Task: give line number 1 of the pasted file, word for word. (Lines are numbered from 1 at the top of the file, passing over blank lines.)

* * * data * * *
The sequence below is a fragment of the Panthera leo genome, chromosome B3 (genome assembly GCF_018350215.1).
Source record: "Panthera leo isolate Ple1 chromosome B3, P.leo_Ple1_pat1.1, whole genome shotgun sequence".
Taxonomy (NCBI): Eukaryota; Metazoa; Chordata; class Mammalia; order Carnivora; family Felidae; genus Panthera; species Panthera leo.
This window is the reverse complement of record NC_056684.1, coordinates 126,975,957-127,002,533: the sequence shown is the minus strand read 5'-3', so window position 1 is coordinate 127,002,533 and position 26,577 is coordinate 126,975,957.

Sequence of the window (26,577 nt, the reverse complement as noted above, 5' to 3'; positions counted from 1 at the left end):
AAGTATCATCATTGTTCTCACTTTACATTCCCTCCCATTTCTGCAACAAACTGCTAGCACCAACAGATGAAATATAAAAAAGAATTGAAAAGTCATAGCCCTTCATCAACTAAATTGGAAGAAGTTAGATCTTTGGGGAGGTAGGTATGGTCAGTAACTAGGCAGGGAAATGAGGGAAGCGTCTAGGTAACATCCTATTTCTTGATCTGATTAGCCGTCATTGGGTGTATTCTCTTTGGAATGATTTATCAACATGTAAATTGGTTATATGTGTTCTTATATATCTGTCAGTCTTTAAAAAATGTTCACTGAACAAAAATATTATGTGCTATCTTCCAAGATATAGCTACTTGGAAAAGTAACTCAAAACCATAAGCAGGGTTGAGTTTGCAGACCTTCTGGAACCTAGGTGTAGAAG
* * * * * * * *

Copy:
The sequence below is a fragment of the Panthera leo genome, chromosome B3 (genome assembly GCF_018350215.1).